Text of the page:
ATEX Trainings and presentations 


We offer trainings and workshops improving the skills on explosion protection – presentation of protective systems and live explosion demonstration, included.

The offer is addressed to employers who handle with explosive atmospheres, managers and users of objects, employers exposed to hazards concerning explosive atmosphere.

As far as trainings and presentations are concerned, subject meets requirements of particular case. 

PHA (Process Hazard Analysis)

It involves a set of methodologies, such as Checklist, What if?, What if?/Checklist, Hazard and Operability Study, and Failure Mode and Effects Analysis. The PHA Must Address:

  • Equipment in the process
  • Hazards of the process
  • Identification of previous incidents
  • Engineering and administrative controls
  • Consequences of failure
  • Facility siting
  • Human factors
  • Qualitative evaluation of S and H effects
  • Consequences of deviation
  • Steps required to correct or avoid deviation
  • Equipment in the process
  • Hazards of the process
  • Identification of previous incidents
  • Engineering and administrative controls
  • Consequences of failure
  • Facility siting
  • Human factors
  • Qualitative evaluation of S and H effects
  • Consequences of deviation
  • Steps required to correct or avoid deviation

 

HAZOP (Hazard and Operability Study)

A hazard and operability study (HAZOP) is a structured and systematic examination of a complex planned or existing process or operation in order to identify and evaluate problems that may represent risks to personnel or equipment. HAZOP is used as part of a Quantitative Risk Assessment (QRA) or as a standalone analysis.

The intention of performing a HAZOP is to review the design to pick up design and engineering issues that may otherwise not have been found; to investigate how the system or plant deviate from the design intent and create risk for personnel and equipment and operability problems.

The technique is based on breaking the overall complex design of the process into a number of simpler sections called ‚nodes’ which are then individually reviewed. It is carried out by a suitably experienced multi-disciplinary team (HAZOP) during a series of meetings.The HAZOP technique was initially developed in the 1960’s to analyze major chemical process systems but has since been extended to other areas, including mining operations and other types of process systems and other complex systems such as nuclear power plant operation and software development.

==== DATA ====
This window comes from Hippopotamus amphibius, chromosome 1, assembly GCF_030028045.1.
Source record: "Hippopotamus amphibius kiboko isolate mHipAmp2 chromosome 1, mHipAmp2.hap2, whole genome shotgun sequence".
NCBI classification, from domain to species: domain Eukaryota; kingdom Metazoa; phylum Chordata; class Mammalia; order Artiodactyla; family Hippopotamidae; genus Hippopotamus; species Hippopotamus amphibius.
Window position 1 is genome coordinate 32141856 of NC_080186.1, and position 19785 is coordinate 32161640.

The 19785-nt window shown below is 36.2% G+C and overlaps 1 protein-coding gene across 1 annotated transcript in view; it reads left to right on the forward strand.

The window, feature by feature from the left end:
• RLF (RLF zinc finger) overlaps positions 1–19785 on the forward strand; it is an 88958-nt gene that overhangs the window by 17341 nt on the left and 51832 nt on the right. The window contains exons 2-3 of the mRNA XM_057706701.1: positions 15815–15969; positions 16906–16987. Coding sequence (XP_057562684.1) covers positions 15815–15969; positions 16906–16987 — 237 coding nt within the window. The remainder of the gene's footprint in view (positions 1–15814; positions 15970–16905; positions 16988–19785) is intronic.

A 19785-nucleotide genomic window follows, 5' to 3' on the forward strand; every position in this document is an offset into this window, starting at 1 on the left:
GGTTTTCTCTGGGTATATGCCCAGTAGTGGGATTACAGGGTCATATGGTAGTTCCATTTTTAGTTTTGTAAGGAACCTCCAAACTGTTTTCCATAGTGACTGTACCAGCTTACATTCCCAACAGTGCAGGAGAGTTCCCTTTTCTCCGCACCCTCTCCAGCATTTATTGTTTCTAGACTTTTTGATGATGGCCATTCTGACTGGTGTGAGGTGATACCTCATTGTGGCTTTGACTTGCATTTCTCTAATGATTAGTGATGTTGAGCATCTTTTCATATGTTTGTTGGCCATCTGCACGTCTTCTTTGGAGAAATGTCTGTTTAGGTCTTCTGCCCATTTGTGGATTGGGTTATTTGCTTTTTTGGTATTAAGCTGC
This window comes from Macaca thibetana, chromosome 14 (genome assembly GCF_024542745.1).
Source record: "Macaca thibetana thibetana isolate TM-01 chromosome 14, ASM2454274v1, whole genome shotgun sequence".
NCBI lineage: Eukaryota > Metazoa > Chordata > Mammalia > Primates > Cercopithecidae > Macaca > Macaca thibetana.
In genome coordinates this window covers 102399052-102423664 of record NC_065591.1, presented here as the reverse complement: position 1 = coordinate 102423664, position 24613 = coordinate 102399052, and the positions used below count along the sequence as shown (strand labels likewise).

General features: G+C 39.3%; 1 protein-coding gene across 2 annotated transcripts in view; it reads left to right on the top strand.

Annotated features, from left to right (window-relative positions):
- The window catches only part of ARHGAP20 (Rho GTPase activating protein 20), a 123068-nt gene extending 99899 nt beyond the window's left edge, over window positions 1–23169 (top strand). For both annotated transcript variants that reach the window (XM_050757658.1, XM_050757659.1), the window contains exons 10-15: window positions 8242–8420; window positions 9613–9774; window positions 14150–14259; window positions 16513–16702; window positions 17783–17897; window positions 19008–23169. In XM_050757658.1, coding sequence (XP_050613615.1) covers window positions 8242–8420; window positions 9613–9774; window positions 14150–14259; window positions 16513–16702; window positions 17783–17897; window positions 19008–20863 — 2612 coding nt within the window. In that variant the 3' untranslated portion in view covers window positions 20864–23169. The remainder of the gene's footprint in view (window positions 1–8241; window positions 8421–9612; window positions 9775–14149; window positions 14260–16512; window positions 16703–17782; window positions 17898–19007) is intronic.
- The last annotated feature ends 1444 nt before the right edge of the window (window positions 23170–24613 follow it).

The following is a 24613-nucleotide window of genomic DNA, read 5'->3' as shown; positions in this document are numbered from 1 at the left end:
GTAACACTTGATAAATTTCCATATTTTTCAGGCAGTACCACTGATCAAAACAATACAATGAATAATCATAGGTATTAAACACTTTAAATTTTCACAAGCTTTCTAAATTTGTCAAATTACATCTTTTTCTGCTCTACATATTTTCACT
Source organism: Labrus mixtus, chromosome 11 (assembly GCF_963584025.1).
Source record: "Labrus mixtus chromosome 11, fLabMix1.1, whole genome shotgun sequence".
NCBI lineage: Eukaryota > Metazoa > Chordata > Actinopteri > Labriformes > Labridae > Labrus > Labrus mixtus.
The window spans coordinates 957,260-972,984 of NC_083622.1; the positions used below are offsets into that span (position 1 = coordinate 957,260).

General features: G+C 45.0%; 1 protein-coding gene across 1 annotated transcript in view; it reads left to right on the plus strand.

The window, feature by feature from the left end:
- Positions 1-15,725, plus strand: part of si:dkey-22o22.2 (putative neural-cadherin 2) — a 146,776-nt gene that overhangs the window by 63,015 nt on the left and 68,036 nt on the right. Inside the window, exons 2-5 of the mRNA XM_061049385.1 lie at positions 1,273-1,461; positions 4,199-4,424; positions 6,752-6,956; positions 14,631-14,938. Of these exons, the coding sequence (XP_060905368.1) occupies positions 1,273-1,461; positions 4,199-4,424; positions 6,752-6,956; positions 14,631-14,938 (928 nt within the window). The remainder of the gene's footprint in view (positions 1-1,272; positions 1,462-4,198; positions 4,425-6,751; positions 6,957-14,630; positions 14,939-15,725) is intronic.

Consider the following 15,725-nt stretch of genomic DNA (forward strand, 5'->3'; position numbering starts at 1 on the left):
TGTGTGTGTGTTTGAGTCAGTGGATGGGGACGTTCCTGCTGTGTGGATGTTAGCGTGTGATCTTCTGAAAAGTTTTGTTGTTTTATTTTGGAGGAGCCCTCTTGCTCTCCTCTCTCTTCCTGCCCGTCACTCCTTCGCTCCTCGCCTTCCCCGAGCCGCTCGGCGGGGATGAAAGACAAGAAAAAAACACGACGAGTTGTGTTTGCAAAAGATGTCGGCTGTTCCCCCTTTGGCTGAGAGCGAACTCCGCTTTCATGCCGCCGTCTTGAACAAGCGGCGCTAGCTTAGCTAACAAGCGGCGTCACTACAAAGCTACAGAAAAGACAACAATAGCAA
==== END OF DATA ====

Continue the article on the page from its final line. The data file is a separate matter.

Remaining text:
FMEA (Failure Modes & Effects Analysis)

Failure Mode and Effects Analysis (FMEA) is a structured approach to discovering potential failures that may exist within the design of a product or process.

Failure modes are the ways in which a process can fail. Effects are the ways that these failures can lead to waste, defects or harmful outcomes for the customer. Failure Mode and Effects Analysis is designed to identify, prioritize and limit these failure modes.

FMEA is not a substitute for good engineering. Rather, it enhances good engineering by applying the knowledge and experience of a Cross Functional Team (CFT) to review the design progress of a product or process by assessing its risk of failure.

There are two broad categories of FMEA, Design FMEA (DFMEA) and Process FMEA (PFMEA).

Process FMEA (PFMEA) discovers failure that impacts product quality, reduced reliability of the process, customer dissatisfaction, and safety or environmental hazards derived from:

  • Human Factors
  • Methods followed while processing
  • Materials used
  • Machines utilized
  • Measurement systems impact on acceptance
  • Environment Factors on process performance

 

SIL (Safety Integrity Level)

To what extent can a process be expected to perform safely? And, in the event of a failure, to what extent can the process be expected to fail safely? These questions are answered through the assignment of a target Safety Integrity Level (SIL). SILs are measures of the safety risk of a given process.

Historically, safety thinking categorized a process as being either safe or unsafe. For the new standards, however, safety isn’t considered a binary attribute; rather, it is stratified into four discrete levels of safety. Each level represents an order of magnitude of risk reduction. The higher the SIL level, the greater the impact of a failure and the lower the failure rate that is acceptable.

IEC61508-4 defines „fault tolerance” as the „ability of a functional unit to continue to perform a required function in the presence of faults or errors.” Therefore, hardware fault tolerance is the ability of the hardware (complete hardware and software of the transmitter) to continue to perform a required function in the presence of faults or errors. A hardware fault tolerance of 0 means that if there is one fault, the transmitter will not be able to perform its function (measure level).

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fax:+48 32 720 20 88
Service: +48 32 258 56 43

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Service: serwis@corona.org.pl

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